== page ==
Developing older neglected trees!

Often we get the opportunity to acquire older Bonsai that have not been maintained. They pose special problems for redevelopment typically because they have grown out beyond suitable shape and form. This can be compounded if the root ball has been adversely affected as well.
This tree is an example of all of the above. When i purchased the tree it had been sitting in the same place for several years. The roots had escaped the pot through into the ground below. I severed several thick roots 3/4 inch diameter to lift the pot. The tree appeared healthy however the main root system was now below ground and the root ball within the pot had deteriorated. The tree has recovered over the past eighteen months.
The first step was an emergency repot to remove dead and or decaying roots as well as compacted soil. The remaining healthy roots were not trimmed very little and the soil was replaced with my regular inorganic mix.
The next step will be to grow out, cut back and create new growth in the interior. If that fails a lengthy program of grafting will follow.
Estimate another five years before substantial progress is made.
Fortunately the species is suitable for back budding. The upside is the trunk size and choice of primary branches to begin the process.
Has anyone else a similar project underway? Perhaps you could

share your project and approach.


I look forward to watching this project develop.
May I request the approximate current height and trunk diameter?
Do you have an estimate of the age of the tree?
Thank you

I should have provided some of that information to begin with. The tree as it stands is approximately 30 inches high , the diameter of the base above the root flair is 4 1/2 inches. I would estimate the current spread of the foliage to be in the 36 inch range. Shimpaku , juniperus chinensis " Itoigawa"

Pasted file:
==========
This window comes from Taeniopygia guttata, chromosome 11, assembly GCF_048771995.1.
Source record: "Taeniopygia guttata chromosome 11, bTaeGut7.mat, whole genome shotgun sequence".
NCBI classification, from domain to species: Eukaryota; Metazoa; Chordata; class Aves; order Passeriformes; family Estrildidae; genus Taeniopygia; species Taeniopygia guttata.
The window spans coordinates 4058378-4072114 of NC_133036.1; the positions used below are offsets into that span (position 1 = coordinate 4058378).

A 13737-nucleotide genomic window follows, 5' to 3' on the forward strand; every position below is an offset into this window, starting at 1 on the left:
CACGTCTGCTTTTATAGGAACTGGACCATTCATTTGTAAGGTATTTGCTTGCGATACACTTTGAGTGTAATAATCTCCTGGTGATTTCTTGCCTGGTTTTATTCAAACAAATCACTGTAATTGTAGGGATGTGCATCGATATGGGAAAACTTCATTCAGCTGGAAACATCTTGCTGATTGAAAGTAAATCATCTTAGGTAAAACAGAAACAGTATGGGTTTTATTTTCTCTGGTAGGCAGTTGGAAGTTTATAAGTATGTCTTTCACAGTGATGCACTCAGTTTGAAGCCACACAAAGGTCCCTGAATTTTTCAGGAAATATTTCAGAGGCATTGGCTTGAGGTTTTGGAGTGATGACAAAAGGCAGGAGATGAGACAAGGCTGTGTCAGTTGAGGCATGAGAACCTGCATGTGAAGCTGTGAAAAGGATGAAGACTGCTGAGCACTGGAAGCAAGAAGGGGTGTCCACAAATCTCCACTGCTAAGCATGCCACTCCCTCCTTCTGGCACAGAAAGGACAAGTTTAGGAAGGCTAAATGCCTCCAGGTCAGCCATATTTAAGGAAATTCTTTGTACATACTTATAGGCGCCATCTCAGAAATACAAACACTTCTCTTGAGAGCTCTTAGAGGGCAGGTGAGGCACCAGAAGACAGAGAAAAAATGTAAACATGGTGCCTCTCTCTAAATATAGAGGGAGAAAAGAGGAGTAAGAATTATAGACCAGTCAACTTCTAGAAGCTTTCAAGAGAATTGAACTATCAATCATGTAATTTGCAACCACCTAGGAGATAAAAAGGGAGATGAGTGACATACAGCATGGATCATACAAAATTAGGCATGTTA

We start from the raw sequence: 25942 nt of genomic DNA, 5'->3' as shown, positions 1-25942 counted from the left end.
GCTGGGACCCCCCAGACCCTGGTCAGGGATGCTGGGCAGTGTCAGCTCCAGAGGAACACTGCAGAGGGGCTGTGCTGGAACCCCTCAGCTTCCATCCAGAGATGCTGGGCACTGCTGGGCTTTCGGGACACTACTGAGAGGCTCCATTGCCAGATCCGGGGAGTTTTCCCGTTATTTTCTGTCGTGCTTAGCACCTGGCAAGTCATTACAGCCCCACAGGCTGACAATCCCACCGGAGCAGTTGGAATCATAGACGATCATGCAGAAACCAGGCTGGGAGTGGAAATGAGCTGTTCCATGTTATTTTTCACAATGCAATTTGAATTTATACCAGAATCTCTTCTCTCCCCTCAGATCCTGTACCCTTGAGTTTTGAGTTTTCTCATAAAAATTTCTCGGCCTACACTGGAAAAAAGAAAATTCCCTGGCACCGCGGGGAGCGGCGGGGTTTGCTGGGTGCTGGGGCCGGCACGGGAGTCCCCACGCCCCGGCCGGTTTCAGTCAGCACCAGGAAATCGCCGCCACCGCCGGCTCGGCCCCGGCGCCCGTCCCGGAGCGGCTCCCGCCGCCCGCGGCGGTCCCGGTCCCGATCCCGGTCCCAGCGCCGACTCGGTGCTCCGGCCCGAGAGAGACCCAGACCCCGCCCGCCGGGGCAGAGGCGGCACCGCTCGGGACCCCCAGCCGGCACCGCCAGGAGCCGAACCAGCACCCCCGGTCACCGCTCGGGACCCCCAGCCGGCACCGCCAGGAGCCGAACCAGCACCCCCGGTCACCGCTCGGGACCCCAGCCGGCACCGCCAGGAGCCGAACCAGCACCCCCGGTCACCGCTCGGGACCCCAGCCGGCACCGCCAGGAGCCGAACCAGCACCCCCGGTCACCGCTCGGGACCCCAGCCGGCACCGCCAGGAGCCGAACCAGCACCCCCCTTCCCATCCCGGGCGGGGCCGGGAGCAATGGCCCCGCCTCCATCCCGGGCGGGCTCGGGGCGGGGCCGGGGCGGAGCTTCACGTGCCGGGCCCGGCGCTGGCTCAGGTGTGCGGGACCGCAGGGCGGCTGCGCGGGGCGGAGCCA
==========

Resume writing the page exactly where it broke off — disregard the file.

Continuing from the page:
Sorry no estimate on the age, my understanding is that it was developed for Bonsai and maintained but not styled or refined.

I’d probably do what you’re doing - get the tree healthy for a year, cut it back to get more buts, then consider grafting if need be.

I’m sometimes surprised at how slowly junipers recover if the tree is in bad shape. I’ve seen trees hold off on doing much for a year or two before they kick into gear.

Wow. Thank you for the detail. The trunk is much larger than I was envisioning!

Peter Chan talks about using sphagnum moss to revive tree roots. Is that a widely accepted procedure?

I have also wondered if the extra oxygen in hydrogen peroxide would encourage root development. Do you know if anyone has experimented with it?

I am not familiar with the context of Peter Chan’s discussion. However it is common professional practice to use sphagnum moss in a variety of manners to retain higher levels of moisture and prevent dessication.
In the case of roots this would commonly be a shredded cover on the soil mix after repotting.
I am not aware of any experiments with respect to the possible O2 benefits of Hydrogen Peroxide added to the water. I know it is accepted that it has anti-fungal properties when used as a soil drench. From an annecdotal point of view i have found it beneficial when working with cuttings primarily in a high humidity, low air movement situation to help prevent damping off.

A number of Chan’s videos show him putting trees with damaged roots into sphagnum moss with no other soil additives. His technique may relate to his air-layering experience. He reports a beneficial and healing effect, with faster root recovery. I believe he repots in bonsai soil after a couple of years of root development.